Jared, there is no doubt that having a steady temperature will help but we do not know if that is the only issue. Without a beginning reading we have no way to know if it has too much sugar. Racking it off the sediment is not the problem, that is dead yeast. I would recommend taking a look at the article posted below on the most common causes of fermentation failure to see if something else is happening to cause this to occur.
Top Reasons For Fermentation Failure
Help please! Making my first batch of wine from a combination of concord grapes I was given and additional purchased juice to make 3 gallons. I followed a recipe I found on line,. I started the must when the grapes were fresh and I didn’t receive my wine supplies with hydrometer until later so I don’t know the starting s.g. Today is day 21. I racked into secondary fermenter on day 7. It started slowing down a few days ago and today the air lock is barely bubbling. The s.g. was 1.052 today. I’m concerned it will stop fermenting too soon. The temp is 72. I think the sugar content was too high for the yeast but I can’t find instructions on how to get the wine going to completion.
Lori, It may very well be that you have too much sugar in the primary fermentation, and that is what’s causing you to have a stuck fermentation. But I would also suggest going over the Top 10 Reasons For Fermentation Failure to make sure that it is not something else. If the fermentation does become stuck due to too much sugar, you can add a yeast starter to the wine to try and get the fermentation going again. The article posted below will discuss how to make the yeast starter.
Too Much Sugar
I pressed my home grown grape with the initial Brix of 25%. After primary fermentation that lasted about 6 days, transferred to a carboy for a second fermentation. the hydrometer readings showed 0 brix. And after only 3 days during secondary fermentation there is no more movement in the airlock. i checked the SG and it showed 990. Should i keep it in the carboy or transfer to a clean one, since there is a lot of sediment at the bottom. Please advise.
Rafael, The hydrometer reading indicates that the fermentation is complete. It is now time to rack the wine away from the sediment and into the secondary fermenter.
Is it possible for a racking to slow fermentation? I’m using a slow/moderate fermentation rate yeast for my Riesling. I racked after only 3-4 days during a steady and obvious moderate fermentation. I now see very little activity in the airlock and carboy and it seems to have really slowed down considerably after the racking. I was at 23 brix before fermentation, now immediately after the racking it’s down to 20 brix with very little activity.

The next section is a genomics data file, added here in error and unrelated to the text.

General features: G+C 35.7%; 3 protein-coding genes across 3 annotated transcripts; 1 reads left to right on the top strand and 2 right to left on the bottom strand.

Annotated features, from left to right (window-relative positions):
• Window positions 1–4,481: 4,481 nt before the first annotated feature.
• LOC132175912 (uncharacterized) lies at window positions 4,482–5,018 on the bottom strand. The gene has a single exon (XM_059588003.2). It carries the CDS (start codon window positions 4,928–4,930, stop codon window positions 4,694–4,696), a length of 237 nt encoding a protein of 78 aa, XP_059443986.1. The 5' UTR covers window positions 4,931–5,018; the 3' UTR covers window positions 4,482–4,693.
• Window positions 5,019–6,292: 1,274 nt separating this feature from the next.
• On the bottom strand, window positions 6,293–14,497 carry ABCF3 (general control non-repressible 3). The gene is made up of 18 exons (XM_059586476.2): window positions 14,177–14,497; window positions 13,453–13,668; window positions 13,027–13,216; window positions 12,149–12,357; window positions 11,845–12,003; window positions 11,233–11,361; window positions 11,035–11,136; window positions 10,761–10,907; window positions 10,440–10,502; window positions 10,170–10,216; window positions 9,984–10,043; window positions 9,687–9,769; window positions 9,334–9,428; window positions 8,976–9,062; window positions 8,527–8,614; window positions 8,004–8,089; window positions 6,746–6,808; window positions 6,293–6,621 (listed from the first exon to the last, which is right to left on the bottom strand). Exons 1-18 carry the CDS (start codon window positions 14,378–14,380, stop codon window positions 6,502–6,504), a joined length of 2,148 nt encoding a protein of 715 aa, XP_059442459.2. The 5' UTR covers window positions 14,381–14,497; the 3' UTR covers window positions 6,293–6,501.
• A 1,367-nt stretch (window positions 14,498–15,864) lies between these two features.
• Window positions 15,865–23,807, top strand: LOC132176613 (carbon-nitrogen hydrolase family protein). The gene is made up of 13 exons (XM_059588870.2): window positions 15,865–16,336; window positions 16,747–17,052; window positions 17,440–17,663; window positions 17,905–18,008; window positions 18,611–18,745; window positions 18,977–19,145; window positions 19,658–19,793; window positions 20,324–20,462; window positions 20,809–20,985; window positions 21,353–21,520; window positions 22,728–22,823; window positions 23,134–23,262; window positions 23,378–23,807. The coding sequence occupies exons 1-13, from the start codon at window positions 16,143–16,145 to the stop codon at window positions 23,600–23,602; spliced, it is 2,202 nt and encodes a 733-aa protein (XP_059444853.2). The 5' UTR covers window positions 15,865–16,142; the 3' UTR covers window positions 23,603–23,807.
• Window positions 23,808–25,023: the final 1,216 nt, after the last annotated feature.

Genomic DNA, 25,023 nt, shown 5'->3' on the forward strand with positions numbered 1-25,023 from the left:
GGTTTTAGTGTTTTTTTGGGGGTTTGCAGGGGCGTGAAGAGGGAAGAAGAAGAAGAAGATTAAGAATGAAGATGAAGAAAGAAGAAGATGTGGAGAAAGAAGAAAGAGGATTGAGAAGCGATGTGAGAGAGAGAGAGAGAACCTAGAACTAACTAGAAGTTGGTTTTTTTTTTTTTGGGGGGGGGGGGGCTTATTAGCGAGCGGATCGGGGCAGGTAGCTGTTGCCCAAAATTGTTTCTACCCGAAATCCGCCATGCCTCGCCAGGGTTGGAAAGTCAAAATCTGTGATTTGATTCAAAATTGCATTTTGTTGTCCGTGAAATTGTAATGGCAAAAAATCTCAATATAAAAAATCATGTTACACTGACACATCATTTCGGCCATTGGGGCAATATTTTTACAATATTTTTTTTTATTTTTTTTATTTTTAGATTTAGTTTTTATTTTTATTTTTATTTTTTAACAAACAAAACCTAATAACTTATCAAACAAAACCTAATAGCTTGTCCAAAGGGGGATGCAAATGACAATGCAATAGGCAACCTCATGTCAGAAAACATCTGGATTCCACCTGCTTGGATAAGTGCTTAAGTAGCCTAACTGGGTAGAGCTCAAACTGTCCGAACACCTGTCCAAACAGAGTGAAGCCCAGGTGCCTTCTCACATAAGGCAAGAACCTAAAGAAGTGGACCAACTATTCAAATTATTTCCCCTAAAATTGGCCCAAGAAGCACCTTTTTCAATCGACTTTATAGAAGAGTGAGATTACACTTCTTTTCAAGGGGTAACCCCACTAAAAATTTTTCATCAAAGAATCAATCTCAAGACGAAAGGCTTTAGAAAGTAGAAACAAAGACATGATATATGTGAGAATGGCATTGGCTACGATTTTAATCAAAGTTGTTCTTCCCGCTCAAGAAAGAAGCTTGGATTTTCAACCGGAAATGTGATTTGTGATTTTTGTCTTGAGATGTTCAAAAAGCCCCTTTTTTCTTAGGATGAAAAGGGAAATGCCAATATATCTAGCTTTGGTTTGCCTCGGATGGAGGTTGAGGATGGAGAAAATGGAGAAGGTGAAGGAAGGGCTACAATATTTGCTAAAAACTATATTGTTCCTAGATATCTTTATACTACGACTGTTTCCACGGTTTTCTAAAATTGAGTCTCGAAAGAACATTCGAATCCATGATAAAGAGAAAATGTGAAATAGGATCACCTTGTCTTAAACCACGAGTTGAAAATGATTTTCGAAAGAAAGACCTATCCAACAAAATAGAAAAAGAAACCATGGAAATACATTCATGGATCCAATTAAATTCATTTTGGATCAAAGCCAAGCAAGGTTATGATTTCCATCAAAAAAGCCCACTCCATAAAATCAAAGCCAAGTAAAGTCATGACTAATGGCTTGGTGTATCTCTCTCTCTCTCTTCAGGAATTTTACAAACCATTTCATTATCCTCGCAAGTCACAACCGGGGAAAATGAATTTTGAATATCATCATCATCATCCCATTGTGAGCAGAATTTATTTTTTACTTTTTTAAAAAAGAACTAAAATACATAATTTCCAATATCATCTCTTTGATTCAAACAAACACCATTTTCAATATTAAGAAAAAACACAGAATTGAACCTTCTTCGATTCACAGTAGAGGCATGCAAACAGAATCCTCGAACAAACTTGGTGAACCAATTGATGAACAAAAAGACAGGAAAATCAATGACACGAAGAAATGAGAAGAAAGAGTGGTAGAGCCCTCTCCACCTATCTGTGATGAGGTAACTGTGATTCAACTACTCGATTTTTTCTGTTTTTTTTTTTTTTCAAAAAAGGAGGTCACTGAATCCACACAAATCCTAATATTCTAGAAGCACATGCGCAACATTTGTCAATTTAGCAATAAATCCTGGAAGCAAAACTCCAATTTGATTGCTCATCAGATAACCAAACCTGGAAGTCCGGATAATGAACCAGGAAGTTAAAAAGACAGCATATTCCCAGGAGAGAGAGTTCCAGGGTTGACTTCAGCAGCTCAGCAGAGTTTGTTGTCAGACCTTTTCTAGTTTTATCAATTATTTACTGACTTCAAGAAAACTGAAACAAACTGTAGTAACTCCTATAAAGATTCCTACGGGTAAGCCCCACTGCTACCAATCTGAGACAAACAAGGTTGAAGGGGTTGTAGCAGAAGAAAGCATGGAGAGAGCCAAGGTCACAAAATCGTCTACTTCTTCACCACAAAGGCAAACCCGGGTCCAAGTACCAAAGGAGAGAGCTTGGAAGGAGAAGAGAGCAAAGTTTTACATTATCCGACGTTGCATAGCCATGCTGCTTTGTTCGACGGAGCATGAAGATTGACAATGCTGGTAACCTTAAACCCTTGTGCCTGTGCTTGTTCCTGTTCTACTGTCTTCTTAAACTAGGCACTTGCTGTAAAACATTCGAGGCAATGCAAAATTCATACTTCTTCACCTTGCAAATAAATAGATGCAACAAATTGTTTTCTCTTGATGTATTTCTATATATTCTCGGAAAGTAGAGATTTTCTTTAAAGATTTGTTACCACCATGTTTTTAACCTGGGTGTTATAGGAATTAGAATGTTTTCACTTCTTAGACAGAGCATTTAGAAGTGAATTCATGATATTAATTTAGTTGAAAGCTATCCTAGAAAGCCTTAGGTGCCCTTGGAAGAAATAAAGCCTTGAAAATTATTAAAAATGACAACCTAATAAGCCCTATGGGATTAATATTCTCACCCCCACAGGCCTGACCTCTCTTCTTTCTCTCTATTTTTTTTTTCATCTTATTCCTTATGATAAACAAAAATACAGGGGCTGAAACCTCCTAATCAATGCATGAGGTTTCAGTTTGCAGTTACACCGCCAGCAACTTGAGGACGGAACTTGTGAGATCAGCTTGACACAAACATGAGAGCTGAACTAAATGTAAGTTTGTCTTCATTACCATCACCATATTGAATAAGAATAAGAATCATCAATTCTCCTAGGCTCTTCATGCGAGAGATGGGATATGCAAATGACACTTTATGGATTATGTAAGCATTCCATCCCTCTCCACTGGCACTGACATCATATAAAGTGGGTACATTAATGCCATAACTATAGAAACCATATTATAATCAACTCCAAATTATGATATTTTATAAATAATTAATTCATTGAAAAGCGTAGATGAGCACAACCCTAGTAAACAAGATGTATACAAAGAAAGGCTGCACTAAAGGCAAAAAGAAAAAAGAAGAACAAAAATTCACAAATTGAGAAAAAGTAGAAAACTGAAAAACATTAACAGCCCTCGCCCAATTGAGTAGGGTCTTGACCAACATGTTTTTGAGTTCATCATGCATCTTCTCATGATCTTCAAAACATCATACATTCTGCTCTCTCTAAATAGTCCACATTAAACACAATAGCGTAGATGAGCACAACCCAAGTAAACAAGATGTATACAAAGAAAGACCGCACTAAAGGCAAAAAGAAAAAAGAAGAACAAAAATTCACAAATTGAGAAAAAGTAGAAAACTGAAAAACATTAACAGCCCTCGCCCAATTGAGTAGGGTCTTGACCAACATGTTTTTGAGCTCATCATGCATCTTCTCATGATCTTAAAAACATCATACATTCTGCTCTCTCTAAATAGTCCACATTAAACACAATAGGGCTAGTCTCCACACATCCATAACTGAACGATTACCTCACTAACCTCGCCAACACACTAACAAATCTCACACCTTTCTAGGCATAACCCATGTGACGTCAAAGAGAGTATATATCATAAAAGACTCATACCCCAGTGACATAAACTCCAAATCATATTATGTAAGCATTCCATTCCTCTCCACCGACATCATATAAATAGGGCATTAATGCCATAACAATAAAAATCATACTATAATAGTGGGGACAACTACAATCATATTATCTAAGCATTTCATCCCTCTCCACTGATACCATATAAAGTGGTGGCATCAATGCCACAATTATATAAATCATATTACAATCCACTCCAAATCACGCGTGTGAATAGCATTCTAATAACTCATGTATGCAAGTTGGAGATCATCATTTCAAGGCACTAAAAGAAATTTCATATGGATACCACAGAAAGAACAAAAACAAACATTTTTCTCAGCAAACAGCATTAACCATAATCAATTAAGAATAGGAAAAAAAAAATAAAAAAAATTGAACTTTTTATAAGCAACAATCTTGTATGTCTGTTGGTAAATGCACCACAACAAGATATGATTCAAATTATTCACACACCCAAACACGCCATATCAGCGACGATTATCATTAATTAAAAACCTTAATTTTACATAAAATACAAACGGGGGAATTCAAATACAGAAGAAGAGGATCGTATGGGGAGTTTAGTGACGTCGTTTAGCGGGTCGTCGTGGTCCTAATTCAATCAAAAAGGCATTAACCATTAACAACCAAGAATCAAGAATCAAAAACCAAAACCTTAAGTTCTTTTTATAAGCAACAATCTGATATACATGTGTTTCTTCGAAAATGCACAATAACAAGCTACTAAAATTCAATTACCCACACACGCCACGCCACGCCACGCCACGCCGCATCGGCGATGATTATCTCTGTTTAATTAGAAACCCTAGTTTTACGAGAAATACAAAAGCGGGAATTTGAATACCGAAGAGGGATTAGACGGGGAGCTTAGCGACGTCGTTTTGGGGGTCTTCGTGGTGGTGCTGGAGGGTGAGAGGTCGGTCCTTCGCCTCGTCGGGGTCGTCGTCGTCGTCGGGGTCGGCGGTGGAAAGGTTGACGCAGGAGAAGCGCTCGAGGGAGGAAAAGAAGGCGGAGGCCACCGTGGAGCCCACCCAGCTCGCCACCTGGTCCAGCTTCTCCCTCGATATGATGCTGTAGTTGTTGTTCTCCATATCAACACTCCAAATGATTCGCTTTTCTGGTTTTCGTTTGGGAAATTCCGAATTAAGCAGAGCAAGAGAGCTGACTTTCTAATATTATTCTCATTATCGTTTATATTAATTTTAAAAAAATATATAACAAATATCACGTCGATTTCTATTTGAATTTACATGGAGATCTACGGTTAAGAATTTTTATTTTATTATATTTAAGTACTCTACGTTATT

Mario, the racking process itself will not upset the fermentation process other than it may take a bit for it to start back up again. If the fermentation does not pick back up, I would take a look at the article post below on the reasons that can cause a stuck or sluggish fermentation.
Top Reasons For Fermentation Failure
I started my first batch of your Amazing Blueberry wine. Today was the 7th day in the fermenting bucket so when I transferred it to the carboy, there was a good amount of sugar in the bottom of the fermenter that did not dissolve. I poured all of the wine back into the bucket and stirred it until sugar was dissolved, and re- racked it. Have I ruined this batch? Also, there was very little sediment in the bucket as I had placed all of the crushed blueberries in a nylon bag, so adding it back did not disturb any sediment. Thanks.
I started a batch of plum wine on the 2nd. When making the batch I mistakenly put the pectin enzyme in before adding hot water and cooling the mixture down. I assumed I killed the proteins with the hot water and added it again. I had no signs of fermentation and after 6 days pitched some more yeast after checking the sg was still 1.090. Most of the must has fallen to the bottom and just today I only see a couple of bubble surrounding the scattered skins that are still floating. Nothing to get excited about. I have stirred it three times a day for the last few days trying to encourage the yeast to do their thing with no response. The temperature has been optimal. I am relatively new to wine making but have had several batches turn out fine, so other than the enzyme goof at the beginning, my method has been the same. Figures this was fruit given to me by a friend from her orchard after hearing my previous successes. There is no alcohol smell and no foul odour indicating bacteria. So I am at day 9…..wondering how long I should wait before abandoning the batch?